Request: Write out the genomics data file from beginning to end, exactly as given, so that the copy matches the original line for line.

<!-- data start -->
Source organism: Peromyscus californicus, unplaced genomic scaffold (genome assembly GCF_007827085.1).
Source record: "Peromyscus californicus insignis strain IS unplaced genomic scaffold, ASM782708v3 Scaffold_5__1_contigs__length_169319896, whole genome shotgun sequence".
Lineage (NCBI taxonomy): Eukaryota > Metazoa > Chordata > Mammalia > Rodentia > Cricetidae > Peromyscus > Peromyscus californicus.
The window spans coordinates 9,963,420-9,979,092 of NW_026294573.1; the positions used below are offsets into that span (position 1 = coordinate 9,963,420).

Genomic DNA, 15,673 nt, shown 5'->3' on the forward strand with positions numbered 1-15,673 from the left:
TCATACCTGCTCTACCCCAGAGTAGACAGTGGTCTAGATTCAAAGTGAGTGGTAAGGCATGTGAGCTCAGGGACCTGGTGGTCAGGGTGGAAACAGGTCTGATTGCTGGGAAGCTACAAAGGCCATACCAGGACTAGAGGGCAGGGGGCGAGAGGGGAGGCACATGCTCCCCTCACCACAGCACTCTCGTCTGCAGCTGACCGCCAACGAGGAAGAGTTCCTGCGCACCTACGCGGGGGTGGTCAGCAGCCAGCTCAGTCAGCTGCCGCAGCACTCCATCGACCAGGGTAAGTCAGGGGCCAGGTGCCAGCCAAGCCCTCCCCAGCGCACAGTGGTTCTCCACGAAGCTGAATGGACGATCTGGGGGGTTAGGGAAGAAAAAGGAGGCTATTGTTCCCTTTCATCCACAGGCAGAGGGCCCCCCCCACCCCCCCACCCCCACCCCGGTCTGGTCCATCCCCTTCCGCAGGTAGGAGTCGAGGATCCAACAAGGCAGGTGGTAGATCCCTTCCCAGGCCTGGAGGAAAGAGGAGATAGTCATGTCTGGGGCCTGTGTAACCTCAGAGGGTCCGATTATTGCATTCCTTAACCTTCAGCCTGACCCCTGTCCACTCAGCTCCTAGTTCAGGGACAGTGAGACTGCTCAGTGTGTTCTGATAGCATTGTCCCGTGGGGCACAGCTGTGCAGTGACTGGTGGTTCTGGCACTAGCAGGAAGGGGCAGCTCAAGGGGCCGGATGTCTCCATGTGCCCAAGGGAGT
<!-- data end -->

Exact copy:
Source organism: Peromyscus californicus, unplaced genomic scaffold (genome assembly GCF_007827085.1).
Source record: "Peromyscus californicus insignis strain IS unplaced genomic scaffold, ASM782708v3 Scaffold_5__1_contigs__length_169319896, whole genome shotgun sequence".
Lineage (NCBI taxonomy): Eukaryota > Metazoa > Chordata > Mammalia > Rodentia > Cricetidae > Peromyscus > Peromyscus californicus.
The window spans coordinates 9,963,420-9,979,092 of NW_026294573.1; the positions used below are offsets into that span (position 1 = coordinate 9,963,420).

Genomic DNA, 15,673 nt, shown 5'->3' on the forward strand with positions numbered 1-15,673 from the left:
TCATACCTGCTCTACCCCAGAGTAGACAGTGGTCTAGATTCAAAGTGAGTGGTAAGGCATGTGAGCTCAGGGACCTGGTGGTCAGGGTGGAAACAGGTCTGATTGCTGGGAAGCTACAAAGGCCATACCAGGACTAGAGGGCAGGGGGCGAGAGGGGAGGCACATGCTCCCCTCACCACAGCACTCTCGTCTGCAGCTGACCGCCAACGAGGAAGAGTTCCTGCGCACCTACGCGGGGGTGGTCAGCAGCCAGCTCAGTCAGCTGCCGCAGCACTCCATCGACCAGGGTAAGTCAGGGGCCAGGTGCCAGCCAAGCCCTCCCCAGCGCACAGTGGTTCTCCACGAAGCTGAATGGACGATCTGGGGGGTTAGGGAAGAAAAAGGAGGCTATTGTTCCCTTTCATCCACAGGCAGAGGGCCCCCCCCACCCCCCCACCCCCACCCCGGTCTGGTCCATCCCCTTCCGCAGGTAGGAGTCGAGGATCCAACAAGGCAGGTGGTAGATCCCTTCCCAGGCCTGGAGGAAAGAGGAGATAGTCATGTCTGGGGCCTGTGTAACCTCAGAGGGTCCGATTATTGCATTCCTTAACCTTCAGCCTGACCCCTGTCCACTCAGCTCCTAGTTCAGGGACAGTGAGACTGCTCAGTGTGTTCTGATAGCATTGTCCCGTGGGGCACAGCTGTGCAGTGACTGGTGGTTCTGGCACTAGCAGGAAGGGGCAGCTCAAGGGGCCGGATGTCTCCATGTGCCCAAGGGAGT